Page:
Based on the dictated memoirs, posthumously published and edited by his frequent collaborator and long-time friend Pat Hackett, The Andy Warhol Diaries is an enthralling and informative six episode miniseries. Contemporary art is the focus as Warhol pushed, constantly, the boundaries as he explored its commodification and the ultimate aspect of ‘the hand of the artist’ present in his work.
The diaries begin on 24 November, 1976 and end just five days before his premature death on 17 February, 1987. But Warhol was a renowned and controversial figure long before then. Writer and director Andrew Rossi wisely spends the first one and a half episodes immersed in the 1960s – the period of The Factory, the Campbells soup cans, silk screen portaiture and experimental filmmaking. Although there are no diaries of this period to provide insight and guidance, such an introduction to Pittsburgh-born, graphic-design trained Andrew Warhola is crucial to the later years.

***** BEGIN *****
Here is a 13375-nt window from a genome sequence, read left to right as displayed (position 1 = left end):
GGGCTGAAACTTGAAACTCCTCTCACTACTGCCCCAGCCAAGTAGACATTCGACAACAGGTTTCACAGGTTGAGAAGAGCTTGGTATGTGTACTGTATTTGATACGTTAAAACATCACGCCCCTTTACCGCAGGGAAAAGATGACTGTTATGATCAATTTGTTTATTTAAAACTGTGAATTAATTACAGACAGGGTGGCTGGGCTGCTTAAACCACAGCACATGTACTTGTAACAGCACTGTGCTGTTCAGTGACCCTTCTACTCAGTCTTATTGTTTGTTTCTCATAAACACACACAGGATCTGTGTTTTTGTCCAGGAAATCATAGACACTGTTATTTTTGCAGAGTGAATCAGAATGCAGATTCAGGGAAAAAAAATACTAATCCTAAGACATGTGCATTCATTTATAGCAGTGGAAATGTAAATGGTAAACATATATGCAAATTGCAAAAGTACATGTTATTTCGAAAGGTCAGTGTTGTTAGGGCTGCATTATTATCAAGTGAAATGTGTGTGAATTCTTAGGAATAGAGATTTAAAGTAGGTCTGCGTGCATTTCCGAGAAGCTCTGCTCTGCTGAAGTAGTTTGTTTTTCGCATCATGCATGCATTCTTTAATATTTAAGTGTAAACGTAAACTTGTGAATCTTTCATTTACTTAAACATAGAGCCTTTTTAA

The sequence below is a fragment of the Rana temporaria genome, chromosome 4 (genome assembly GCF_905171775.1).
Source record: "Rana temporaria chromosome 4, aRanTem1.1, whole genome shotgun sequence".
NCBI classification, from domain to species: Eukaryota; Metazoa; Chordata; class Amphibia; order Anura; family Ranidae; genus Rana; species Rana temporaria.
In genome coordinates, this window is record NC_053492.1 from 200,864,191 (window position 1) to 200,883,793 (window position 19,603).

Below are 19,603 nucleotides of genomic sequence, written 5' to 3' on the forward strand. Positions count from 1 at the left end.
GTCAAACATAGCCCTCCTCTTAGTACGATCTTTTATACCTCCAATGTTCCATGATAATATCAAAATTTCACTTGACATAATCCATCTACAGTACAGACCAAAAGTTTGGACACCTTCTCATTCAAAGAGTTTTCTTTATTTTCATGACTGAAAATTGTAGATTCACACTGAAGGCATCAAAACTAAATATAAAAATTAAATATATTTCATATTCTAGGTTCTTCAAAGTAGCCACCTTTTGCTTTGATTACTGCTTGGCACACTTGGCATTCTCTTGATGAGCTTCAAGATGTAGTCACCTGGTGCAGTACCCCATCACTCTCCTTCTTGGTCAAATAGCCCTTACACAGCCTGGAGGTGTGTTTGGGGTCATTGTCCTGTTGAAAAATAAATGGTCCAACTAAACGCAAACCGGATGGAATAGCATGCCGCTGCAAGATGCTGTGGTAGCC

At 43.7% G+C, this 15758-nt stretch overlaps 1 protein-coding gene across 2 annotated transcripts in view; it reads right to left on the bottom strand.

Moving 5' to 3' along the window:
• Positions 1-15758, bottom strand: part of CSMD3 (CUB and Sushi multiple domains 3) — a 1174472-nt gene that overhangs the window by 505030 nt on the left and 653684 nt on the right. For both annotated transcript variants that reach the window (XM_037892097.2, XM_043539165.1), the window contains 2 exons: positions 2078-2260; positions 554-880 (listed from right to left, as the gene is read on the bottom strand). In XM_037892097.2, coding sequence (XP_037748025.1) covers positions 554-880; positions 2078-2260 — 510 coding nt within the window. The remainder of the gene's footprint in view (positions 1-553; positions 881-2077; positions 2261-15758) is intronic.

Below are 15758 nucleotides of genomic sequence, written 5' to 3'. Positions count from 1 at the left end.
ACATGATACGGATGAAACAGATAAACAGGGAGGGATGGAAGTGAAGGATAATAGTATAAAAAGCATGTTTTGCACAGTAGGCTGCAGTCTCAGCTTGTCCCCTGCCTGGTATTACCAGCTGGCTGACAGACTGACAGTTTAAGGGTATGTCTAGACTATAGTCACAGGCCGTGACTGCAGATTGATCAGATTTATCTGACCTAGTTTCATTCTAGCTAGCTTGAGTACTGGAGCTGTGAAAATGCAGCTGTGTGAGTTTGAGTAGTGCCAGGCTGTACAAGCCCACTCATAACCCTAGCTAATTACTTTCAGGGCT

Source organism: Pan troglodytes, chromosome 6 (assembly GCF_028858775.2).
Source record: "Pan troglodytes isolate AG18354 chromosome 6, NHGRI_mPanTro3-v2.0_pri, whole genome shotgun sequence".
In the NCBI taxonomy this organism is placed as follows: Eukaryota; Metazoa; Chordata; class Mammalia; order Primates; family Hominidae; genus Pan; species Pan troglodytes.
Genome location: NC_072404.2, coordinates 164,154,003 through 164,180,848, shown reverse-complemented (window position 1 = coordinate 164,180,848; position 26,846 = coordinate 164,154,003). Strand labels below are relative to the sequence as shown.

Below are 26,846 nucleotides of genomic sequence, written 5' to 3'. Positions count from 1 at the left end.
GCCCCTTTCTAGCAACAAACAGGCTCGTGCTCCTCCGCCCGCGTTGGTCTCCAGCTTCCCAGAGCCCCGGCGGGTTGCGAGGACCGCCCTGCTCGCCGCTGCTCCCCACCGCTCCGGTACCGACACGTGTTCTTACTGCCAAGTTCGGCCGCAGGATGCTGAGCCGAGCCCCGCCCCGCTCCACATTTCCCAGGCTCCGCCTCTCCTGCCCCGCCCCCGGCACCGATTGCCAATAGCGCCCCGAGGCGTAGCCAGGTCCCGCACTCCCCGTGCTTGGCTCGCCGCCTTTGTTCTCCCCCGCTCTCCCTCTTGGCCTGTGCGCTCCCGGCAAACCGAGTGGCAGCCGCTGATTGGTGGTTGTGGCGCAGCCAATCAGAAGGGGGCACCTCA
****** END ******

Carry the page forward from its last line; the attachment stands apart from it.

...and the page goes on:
Rossi makes extensive use of interviews with Warhol surviving peers, colleagues and friends along with key individuals within the current Amercian art scene evaluating the man himself and his impact. Archival footage and photographs add to the extensive presentation and exploration of Warhol as an artist, socialite, model, friend and lover – a visual New York diary of the time.
It’s a fascinating insight into the man attacked for capitulating to consumerism and his open acceptance of market culture – but always remained relevant by reinventing himself and the world around him. He may never have been fully accepted in the art world from the mid-70s onwards, yet he collaborated with young emerging artists such as Jean-Michel Basquiat, Francesco Clemente and Keith Haring. Need to extend the discussion? Start up a magazine (Interview). Reflect the new emergence of digital art? Launch cable TV programs. Remain in the limelight? Appear in The Love Boat and Saturday Night Live.
The series certainly provides a great deal of the ‘private’ in terms of long standing relationships with Jed Johnson and Paramount Pictures executive, Jon Gould. But with extensive interviews with those who knew him or have been impacted by him, The Andy Warhol Diaries is a fascinating insight into the public and private life of an artist who ultimately commodified himself into a work of art.